“Yes, we have a problem with assimilation, and it's a big problem, but because of the Israeli-Diaspora dialogue —which is much deeper, much more meaningful, and I would say even more intimate than it was before —we have tools to fight it. Yes, the delegitimization of Israel is very strong, but I feel that the Jewish people and Israel are on the winning side of history because we have been able to strike the right balance between identity and freedom. The free world has been trying to prove it can exist without identity and only with freedom, and it is failing at that. On other hand, the Muslim world is trying to exist only with identity and without freedom, and it is failing at that, too. Israel and the Jewish people have succeeded to combine the two, and so I do believe that our story is a very optimistic one."

Sharansky, who served in four Israeli governments, insists he has no intention of returning to politics and didn't even feel the slightest bit tempted when Prime Minister Benjamin Netanyahu recently called for early elections. "Before the last election, Bibi Netanyahu asked me to come back, and I told him I served nine years in prison and nine years in government —that's a good balance, and I don't want to tip it. This time he didn't even ask me."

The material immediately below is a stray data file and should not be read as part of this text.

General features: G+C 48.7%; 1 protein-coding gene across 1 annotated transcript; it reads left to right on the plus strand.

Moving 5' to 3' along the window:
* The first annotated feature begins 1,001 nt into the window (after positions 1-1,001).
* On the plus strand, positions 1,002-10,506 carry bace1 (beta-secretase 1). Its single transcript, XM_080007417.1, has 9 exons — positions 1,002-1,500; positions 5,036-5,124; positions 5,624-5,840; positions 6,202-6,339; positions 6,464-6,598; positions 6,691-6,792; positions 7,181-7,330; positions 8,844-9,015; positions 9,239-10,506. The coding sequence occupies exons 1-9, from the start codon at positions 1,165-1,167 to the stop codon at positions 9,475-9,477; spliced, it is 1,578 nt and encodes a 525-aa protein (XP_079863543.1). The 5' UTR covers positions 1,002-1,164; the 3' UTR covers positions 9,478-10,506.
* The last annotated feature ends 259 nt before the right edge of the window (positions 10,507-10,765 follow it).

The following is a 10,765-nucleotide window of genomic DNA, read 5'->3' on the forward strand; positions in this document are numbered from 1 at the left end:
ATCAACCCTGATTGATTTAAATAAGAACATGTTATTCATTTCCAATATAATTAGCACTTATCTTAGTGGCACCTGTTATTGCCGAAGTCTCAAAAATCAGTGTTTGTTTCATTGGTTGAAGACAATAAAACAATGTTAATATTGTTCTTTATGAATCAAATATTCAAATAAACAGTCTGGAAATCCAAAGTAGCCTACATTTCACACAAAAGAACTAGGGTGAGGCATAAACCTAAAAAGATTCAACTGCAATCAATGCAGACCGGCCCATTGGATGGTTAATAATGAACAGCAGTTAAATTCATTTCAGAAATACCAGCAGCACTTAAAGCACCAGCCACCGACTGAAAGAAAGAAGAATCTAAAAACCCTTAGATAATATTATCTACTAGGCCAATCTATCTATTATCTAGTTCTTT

Unlike many Israelis, Sharansky says he's optimistic about recent developments in the Middle East, but he urges patience. "Too many of our leaders have promised peace within the next year and a half or before the next U.S. election,” he notes. "It doesn't work like that. I know that people want to hear that this is the last war and the last victim of terror, but if that's your expectation, you'll always be disappointed."

Known for his hard-line views when he served in government, Sharansky says he still believes in a two-state solution. "It's not in our interest to control the lives of other people. But as I've always said, I want the Palestinians to have all the rights in the world but not the opportunity to destroy us. That's the challenge. That's why I didn't believe in one-sided disengagement or in searching for the right dictator who will bring peace."

Natan SharanskyCredit: Tomer Appelbaum
Natan Sharansky